The film opens with a young ethereal couple Ali and Matthias (Kate Moran and Niels Schneider) preparing for the evening ahead as their transvestite maid/sexual surrogate Udo (Nicolas Maury) is putting together the finishing touches to a house party. Slowly their guests arrive (including one Eric Cantona) all varying in age and gender but connected by their exaggerated sexual archetypes (they go by distilled monikers like The Teen and The Stud). The visitors and hosts then begin to reveal their sexual misadventures, ranging from a supernatural-like reanimation pact between two lovers, to an oedipal flirtation gone awry.
If the three lead character’s deep-coloured, theatrical-like apartment looks like the results of a confab between David Lynch and Pedro Almodóvar, Gonzalez’s film is far from a pick ‘n’ mix homage. You and the Night runs on its own unique intangible logic, slipping into dreamlike interludes which conjure up wonderful bursts of garish religious kitsch and playful Freudian symbolism as each member of the group recount their tales. The odd but welcoming sight of Cantona adds a further surreal touch and he plays it admirably straight with his huge (presumably prosthetic) penis swinging around for the guests to gape at (this also elicits the film’s funniest moment).
Xavier Dolan regular and star of 2012’s little seen but terrific Atomic Age, Schneider has the chiselled classic Greek looks which more than adequately carry him through the role of tragic hero, while his on-screen lover Moran oozes the kind of natural magnetism found in the iconic actresses from her French cinematic lineage. A brief appearance by Béatrice Dalle is a nice nod to the role which catapulted her to stardom in the similarly boundary-pushing Betty Blue, but her inclusion here can’t help but position Gonzalez alongside the other idiosyncratic filmmakers she’s collaborated with in the past, such as Jim Jarmusch, Abel Ferrara and Claire Denis.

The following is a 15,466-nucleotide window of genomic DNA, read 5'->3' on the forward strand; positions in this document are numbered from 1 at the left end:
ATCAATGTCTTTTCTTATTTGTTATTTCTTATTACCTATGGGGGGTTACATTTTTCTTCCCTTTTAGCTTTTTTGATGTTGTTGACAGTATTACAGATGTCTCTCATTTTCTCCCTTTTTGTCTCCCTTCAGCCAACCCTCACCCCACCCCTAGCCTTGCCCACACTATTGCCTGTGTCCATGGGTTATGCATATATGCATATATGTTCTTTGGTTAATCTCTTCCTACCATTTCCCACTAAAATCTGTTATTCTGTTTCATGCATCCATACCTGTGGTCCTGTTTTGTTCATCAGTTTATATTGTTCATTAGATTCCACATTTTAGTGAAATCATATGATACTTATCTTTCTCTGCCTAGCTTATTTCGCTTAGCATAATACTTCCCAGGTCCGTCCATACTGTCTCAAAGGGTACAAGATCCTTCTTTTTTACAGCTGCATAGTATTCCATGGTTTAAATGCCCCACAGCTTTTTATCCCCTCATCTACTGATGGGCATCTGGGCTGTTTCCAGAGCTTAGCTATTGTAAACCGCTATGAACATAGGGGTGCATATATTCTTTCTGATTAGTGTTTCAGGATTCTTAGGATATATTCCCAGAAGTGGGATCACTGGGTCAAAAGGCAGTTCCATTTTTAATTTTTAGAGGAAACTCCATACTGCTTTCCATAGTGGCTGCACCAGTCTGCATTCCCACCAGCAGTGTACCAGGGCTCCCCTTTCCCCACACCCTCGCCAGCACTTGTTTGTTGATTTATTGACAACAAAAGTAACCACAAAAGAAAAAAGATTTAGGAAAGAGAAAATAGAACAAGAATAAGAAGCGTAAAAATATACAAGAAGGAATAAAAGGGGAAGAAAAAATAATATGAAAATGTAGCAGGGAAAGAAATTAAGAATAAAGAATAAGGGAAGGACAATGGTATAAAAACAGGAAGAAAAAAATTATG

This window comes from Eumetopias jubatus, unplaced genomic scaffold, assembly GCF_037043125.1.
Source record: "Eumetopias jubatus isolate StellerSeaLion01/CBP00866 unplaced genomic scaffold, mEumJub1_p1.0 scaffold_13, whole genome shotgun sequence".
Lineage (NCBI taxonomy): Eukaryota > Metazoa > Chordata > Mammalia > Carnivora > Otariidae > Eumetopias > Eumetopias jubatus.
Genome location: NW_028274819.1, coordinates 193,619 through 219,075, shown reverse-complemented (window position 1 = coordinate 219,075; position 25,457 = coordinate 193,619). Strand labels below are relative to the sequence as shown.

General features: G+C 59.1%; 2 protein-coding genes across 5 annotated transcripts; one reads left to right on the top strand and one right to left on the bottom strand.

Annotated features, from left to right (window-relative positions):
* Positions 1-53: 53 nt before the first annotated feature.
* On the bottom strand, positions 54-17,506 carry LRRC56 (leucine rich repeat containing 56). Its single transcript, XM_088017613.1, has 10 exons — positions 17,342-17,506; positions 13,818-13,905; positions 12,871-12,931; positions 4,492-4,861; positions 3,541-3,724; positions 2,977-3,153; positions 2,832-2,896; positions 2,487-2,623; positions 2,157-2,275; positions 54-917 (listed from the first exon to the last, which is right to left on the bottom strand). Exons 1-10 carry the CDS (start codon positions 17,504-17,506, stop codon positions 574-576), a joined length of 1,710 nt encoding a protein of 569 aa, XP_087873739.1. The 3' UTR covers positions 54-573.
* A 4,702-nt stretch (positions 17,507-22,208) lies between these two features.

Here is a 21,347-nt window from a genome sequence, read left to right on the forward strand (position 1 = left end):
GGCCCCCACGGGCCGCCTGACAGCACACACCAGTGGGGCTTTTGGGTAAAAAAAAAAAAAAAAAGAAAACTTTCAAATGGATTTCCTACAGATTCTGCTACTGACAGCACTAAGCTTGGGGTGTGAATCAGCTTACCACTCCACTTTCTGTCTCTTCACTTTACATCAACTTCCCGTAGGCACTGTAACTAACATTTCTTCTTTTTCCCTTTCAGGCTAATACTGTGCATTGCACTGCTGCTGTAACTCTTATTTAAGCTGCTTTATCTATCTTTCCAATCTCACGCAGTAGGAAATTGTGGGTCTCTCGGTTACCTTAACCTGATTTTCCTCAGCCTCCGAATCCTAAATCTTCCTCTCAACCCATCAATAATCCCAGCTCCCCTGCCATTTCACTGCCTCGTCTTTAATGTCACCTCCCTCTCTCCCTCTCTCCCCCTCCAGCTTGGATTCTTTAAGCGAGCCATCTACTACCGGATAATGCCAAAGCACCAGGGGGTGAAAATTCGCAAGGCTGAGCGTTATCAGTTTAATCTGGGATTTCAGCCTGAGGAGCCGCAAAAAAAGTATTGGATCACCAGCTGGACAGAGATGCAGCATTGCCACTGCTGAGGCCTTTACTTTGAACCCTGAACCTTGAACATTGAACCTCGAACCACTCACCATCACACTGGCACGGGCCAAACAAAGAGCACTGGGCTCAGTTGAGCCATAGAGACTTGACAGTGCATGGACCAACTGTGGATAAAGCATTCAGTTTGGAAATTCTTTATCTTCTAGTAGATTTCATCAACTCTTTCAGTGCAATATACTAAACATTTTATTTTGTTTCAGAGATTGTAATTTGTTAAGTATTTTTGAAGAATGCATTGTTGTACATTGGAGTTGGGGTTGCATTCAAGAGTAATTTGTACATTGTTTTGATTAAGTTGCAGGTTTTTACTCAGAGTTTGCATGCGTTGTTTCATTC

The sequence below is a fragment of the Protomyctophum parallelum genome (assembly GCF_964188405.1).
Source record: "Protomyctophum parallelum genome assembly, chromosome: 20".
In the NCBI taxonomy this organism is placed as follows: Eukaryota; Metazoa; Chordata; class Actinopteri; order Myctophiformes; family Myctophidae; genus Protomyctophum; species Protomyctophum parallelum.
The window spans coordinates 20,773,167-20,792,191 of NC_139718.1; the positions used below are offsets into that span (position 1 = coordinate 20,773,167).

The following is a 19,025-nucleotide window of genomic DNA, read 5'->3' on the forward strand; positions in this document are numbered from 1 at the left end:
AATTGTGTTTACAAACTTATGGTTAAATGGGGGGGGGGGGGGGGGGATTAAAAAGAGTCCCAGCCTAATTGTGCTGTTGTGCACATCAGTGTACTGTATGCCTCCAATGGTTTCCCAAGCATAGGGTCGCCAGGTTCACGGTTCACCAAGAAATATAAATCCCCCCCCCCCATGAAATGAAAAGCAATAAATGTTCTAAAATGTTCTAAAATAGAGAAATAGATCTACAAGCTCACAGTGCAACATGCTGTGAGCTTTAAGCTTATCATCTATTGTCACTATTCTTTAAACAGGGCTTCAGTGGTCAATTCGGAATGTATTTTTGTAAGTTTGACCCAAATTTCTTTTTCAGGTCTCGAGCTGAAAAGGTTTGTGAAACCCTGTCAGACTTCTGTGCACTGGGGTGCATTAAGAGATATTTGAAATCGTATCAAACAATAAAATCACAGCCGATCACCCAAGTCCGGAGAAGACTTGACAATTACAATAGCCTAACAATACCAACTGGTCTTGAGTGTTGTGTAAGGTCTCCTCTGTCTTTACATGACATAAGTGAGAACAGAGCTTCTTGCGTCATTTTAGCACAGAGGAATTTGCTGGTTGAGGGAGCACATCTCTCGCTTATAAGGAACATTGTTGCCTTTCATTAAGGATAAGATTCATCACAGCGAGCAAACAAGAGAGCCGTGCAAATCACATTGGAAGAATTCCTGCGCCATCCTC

Like the character’s fluid approach towards sexual orientation, You and the Night defies being categorised as solely for a LGBT audience, but the film’s abstract narrative and transgressive sprinkles still means that it will probably find more of an appreciation with a niche audience. Here’s hoping it does manage some kind of breakthrough as Gonzalez’s lyricism, buoyed by a shimmering M83 score (the band is fronted by the director’s brother, Anthony) is really enchanting and marks him out as a distinctive cinematic voice. It will be exciting to see what he does next.